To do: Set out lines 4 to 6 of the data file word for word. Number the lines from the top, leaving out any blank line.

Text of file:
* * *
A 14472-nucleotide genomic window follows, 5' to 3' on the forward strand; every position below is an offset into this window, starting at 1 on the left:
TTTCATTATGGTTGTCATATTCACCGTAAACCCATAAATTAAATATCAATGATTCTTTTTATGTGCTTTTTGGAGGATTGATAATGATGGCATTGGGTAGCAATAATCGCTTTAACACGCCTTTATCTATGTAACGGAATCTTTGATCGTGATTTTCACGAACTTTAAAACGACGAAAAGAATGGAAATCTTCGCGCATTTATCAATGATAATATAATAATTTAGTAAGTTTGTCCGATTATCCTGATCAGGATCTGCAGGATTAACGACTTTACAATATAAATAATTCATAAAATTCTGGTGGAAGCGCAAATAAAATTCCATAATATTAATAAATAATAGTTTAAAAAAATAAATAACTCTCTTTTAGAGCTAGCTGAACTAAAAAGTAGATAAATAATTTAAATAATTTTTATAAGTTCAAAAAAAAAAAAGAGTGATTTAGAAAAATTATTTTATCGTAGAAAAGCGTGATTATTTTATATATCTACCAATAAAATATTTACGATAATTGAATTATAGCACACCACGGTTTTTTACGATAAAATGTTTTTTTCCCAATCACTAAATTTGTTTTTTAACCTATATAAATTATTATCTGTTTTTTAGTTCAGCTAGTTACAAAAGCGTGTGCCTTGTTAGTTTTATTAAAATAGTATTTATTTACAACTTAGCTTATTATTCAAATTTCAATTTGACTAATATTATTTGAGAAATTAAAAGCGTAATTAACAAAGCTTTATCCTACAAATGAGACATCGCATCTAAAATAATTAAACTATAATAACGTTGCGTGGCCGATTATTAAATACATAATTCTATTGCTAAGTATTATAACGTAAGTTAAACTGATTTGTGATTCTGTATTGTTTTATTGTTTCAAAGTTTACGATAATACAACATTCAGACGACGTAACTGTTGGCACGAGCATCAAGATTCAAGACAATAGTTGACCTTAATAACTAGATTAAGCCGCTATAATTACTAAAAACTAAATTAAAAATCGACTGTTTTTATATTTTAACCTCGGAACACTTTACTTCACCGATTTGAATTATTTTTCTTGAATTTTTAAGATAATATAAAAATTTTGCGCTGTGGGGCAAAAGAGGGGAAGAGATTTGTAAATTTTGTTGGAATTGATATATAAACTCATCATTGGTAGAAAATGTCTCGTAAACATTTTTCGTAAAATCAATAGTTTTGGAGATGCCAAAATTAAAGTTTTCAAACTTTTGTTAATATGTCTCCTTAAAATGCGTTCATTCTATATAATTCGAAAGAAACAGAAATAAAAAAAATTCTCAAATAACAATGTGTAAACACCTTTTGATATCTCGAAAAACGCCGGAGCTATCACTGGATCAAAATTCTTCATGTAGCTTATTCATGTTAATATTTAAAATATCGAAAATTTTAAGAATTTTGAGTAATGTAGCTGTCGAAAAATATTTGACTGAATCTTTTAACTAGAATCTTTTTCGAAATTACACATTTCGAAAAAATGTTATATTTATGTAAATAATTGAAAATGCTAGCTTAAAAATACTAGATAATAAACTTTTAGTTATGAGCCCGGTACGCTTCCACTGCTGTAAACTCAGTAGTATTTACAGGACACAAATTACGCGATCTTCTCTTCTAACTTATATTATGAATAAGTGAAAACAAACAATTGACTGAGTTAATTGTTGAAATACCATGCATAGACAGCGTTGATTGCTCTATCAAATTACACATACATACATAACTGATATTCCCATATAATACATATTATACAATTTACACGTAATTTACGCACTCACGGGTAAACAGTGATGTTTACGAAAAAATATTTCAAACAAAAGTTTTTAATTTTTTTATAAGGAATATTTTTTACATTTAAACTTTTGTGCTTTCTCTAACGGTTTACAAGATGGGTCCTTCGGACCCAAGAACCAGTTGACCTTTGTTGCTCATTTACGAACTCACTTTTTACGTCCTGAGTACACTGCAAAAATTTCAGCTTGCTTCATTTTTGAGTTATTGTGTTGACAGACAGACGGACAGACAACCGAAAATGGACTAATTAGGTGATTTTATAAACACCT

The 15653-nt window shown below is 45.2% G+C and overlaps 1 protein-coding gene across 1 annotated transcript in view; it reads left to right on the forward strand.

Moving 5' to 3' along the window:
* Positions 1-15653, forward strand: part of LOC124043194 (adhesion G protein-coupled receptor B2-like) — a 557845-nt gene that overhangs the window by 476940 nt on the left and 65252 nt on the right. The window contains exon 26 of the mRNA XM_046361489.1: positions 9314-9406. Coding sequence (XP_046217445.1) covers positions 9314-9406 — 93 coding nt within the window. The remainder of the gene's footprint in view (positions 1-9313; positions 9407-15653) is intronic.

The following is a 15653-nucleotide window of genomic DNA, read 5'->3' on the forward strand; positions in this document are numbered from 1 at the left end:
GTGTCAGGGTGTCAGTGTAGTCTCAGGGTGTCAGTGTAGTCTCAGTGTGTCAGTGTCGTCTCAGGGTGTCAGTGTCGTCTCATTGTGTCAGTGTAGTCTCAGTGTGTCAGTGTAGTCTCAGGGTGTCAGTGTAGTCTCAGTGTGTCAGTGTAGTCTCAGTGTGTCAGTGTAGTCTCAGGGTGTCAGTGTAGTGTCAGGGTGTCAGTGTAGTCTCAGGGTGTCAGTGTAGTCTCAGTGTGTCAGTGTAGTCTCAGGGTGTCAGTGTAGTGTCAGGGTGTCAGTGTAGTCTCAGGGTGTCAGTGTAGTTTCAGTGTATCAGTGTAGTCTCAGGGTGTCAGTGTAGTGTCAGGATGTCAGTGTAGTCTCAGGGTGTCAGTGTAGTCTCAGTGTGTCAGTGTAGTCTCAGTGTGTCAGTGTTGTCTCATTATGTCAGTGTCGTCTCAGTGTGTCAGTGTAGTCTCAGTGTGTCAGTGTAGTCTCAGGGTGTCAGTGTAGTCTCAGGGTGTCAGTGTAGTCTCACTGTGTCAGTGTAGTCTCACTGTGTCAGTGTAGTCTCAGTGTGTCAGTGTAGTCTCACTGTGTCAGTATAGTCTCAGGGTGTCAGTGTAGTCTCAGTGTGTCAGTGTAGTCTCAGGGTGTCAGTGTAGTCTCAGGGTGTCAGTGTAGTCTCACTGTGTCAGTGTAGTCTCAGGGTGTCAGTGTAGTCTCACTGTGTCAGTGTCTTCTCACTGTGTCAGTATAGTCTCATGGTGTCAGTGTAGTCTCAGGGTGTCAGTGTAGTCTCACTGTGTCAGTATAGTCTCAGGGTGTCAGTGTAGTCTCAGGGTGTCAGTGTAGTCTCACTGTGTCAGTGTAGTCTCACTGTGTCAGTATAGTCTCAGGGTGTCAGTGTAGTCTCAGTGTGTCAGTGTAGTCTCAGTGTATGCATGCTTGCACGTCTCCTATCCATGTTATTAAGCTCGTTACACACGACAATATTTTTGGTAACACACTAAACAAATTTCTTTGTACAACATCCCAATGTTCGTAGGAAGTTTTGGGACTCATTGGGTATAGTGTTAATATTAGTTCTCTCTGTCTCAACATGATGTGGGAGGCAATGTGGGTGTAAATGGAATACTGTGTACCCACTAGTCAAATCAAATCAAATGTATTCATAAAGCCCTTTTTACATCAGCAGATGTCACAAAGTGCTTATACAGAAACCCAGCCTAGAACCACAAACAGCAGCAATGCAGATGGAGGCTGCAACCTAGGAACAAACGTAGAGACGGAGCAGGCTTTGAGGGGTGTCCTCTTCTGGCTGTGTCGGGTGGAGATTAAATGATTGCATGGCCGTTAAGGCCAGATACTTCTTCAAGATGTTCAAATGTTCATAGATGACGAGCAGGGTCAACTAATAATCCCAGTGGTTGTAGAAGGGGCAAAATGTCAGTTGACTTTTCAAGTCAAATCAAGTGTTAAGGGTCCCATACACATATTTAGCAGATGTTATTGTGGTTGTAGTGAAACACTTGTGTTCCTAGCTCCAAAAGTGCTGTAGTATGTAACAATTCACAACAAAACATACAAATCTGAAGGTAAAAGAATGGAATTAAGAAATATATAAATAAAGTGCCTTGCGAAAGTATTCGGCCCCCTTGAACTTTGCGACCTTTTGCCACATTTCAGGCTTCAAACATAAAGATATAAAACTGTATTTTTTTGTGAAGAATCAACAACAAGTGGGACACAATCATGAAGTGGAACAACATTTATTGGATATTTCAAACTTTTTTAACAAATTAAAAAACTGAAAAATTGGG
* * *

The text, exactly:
Moving 5' to 3' along the window:
* Positions 1-15653, forward strand: part of LOC124043194 (adhesion G protein-coupled receptor B2-like) — a 557845-nt gene that overhangs the window by 476940 nt on the left and 65252 nt on the right. The window contains exon 26 of the mRNA XM_046361489.1: positions 9314-9406. Coding sequence (XP_046217445.1) covers positions 9314-9406 — 93 coding nt within the window. The remainder of the gene's footprint in view (positions 1-9313; positions 9407-15653) is intronic.

The following is a 15653-nucleotide window of genomic DNA, read 5'->3' on the forward strand; positions in this document are numbered from 1 at the left end: